It has been my job to make CDs for family road trips ever since college, when L and I drove to K’s parent’s house with only the radio at our disposal. This was also the time when “Hot N Cold” by Katy Perry came out, and it was literally all any radio station would play. We must have heard that song at least a dozen times during the short trip from Boston to central Connecticut before giving up entirely and listening to some Jesusy station. After that, I always take it upon myself to provide my own soundtrack.

Still, it’s a far cry from making a single mix tape for a couple hour drive to making 14 CD set for a two week road trip in which I’m not even a participant. This is where Penpal is partially to blame. See, I was busy making my mix to send to her when something like this conversation happened:

L: Alix is really good at making mix CDs. She makes them for all our road trips! I got a 6-CD set for our last trip to Connecticut!
KS: You’re going to make some for our Road trip, right?
GK: Yeah, you just bought a 25 pack of blank CDs just to make one. So now I expect no less than 24 mix CDs for our trip.

Being the idiot that I am, I actually went along with this plan. Ok, not all 24, but quite a few. I made one for each state they’re driving through (two for Texas) and then wrote liner notes for all of them. I also tacked on a “mistake” CD, because I made the mistake of letting my father see some of my notes. And then my entire family felt the need to criticize my musical choices and harass me about all the important state-related songs I “forgot to include.” I ignored most of their suggestions, but kept this one:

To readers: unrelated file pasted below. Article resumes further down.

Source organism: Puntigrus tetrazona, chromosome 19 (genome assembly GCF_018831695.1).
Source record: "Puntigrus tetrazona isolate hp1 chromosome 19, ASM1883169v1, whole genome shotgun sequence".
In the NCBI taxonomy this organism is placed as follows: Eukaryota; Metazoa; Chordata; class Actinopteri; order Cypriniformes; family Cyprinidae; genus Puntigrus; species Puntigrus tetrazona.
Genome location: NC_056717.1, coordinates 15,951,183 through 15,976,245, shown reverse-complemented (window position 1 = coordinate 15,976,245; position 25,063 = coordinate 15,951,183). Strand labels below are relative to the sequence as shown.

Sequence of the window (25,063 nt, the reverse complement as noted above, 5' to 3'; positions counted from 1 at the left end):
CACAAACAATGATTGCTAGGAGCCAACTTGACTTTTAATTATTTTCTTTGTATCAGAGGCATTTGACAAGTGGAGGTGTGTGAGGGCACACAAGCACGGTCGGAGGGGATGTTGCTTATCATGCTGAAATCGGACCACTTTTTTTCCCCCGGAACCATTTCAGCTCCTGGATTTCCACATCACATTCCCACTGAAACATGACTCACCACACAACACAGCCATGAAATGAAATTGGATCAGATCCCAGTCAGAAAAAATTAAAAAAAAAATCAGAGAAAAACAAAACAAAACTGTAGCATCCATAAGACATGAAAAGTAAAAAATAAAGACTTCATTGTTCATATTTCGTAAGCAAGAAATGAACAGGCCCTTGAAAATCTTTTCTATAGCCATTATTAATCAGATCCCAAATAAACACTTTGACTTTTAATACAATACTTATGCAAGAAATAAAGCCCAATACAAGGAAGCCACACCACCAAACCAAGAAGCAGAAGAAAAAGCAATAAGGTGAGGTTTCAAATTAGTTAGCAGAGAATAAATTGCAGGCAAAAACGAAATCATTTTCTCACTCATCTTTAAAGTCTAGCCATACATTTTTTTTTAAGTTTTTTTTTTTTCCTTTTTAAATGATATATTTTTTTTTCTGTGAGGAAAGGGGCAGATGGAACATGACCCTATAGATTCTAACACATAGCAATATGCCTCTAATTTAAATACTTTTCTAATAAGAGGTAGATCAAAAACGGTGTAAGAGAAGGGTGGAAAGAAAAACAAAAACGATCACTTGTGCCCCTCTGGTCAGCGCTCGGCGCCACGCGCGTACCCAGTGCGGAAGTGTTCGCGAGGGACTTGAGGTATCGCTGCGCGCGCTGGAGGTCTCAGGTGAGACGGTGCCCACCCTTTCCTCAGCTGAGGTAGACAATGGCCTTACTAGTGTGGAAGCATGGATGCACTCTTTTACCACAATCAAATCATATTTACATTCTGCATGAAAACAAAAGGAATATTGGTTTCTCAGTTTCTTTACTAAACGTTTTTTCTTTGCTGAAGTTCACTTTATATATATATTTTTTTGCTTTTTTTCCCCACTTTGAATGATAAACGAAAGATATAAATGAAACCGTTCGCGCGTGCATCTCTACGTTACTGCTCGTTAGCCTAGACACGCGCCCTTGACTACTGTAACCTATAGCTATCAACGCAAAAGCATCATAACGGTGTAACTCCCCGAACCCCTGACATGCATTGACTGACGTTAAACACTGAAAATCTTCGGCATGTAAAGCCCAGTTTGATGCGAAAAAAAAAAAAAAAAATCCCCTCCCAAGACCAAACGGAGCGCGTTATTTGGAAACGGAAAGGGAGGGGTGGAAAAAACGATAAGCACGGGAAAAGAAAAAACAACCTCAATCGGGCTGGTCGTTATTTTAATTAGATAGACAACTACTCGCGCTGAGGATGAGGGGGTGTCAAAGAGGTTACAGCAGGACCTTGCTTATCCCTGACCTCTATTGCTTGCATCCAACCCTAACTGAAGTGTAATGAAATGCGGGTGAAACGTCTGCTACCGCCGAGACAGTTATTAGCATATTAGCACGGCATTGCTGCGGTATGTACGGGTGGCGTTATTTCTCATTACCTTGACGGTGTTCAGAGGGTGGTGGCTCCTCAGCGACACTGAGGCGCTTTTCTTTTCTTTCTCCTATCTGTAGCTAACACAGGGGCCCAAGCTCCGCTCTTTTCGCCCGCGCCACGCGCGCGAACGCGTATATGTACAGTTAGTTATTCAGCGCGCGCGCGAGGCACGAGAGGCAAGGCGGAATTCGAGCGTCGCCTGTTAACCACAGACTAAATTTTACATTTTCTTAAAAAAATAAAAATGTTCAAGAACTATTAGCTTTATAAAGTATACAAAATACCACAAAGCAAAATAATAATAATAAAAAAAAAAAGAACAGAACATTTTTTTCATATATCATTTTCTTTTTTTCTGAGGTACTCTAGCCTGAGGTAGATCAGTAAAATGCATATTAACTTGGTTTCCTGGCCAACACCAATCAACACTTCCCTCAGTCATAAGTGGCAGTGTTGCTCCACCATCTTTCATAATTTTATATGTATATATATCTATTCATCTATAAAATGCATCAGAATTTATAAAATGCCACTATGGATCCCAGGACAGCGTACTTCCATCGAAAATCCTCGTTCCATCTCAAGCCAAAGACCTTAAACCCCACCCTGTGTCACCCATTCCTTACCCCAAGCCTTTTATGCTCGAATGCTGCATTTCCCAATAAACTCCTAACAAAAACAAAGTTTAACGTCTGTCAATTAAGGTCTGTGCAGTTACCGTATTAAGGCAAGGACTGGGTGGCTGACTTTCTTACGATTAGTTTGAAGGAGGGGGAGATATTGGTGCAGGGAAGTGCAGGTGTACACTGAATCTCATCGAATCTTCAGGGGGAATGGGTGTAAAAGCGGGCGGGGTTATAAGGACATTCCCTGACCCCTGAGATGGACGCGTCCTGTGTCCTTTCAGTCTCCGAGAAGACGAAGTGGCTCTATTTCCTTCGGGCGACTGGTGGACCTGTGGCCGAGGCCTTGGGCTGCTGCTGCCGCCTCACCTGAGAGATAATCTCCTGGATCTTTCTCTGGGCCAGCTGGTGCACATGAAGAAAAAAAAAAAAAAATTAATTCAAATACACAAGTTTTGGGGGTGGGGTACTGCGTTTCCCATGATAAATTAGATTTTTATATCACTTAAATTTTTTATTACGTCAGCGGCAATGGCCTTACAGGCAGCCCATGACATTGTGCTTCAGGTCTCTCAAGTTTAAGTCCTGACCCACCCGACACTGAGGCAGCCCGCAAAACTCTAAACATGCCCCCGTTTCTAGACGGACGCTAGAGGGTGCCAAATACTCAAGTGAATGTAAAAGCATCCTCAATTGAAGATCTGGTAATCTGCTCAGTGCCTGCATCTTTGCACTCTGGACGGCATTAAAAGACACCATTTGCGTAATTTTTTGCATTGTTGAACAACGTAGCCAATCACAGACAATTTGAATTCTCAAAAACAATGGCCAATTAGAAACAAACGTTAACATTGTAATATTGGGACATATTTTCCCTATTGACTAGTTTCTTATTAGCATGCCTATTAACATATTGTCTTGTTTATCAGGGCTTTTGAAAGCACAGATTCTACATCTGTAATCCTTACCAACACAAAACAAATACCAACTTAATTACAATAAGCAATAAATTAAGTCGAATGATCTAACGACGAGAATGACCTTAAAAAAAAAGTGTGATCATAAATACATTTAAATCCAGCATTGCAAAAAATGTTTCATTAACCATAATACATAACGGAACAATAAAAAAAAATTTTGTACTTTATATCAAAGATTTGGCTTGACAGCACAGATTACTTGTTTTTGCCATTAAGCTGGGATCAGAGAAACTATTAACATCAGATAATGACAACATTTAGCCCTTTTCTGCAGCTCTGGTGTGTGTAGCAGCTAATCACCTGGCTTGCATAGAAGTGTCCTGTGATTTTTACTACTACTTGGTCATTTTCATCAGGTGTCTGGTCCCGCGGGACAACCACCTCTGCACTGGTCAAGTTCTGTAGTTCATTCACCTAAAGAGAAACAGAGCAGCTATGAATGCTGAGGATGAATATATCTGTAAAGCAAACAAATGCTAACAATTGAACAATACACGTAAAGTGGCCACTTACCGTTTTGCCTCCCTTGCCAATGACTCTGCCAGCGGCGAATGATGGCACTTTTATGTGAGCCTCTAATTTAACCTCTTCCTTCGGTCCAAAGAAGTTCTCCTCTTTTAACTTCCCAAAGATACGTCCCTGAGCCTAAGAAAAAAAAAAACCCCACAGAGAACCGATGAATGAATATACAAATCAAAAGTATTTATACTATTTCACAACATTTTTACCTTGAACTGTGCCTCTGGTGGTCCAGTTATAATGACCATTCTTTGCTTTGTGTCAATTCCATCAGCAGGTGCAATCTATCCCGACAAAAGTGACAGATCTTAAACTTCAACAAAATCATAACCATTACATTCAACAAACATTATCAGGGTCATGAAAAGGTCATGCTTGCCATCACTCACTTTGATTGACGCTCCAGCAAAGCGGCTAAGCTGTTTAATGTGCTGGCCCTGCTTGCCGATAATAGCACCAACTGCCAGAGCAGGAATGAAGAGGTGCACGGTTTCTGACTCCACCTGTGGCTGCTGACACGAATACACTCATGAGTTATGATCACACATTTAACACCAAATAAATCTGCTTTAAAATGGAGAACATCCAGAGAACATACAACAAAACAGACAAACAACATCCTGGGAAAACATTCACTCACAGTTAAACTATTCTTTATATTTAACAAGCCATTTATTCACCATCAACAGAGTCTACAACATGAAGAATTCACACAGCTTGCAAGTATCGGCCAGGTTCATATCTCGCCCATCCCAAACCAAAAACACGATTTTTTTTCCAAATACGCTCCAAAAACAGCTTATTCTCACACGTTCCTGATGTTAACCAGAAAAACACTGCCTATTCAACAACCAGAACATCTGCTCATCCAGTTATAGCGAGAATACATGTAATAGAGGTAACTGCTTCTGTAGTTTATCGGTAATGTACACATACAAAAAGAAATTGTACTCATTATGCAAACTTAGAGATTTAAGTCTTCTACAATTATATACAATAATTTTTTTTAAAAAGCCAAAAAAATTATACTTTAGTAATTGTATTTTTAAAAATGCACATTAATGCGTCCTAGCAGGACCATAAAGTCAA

As you might imagine, this project took a hefty chunk of time. Which is why you should blame KS and GK for their selfish behavior. I, as usual, am faultless.

J.K. Rowling

Damn, these books are long! I’m in the middle of year four and it wasn’t until page 167 that our hero, Hipster Neville, finally made an appearance! I still have well over 500 pages to make it through, and then ANOTHER THREE BOOKS. Normally I would be happy about having so much to read, but not in this instance. I’m beginning to regret this whole Neville project. Not enough that I won’t do it, but enough that it’s going to take me much longer than expected to finish. The preservation of my sanity is a good cause–please forgive me Jo Rowling.

AT&T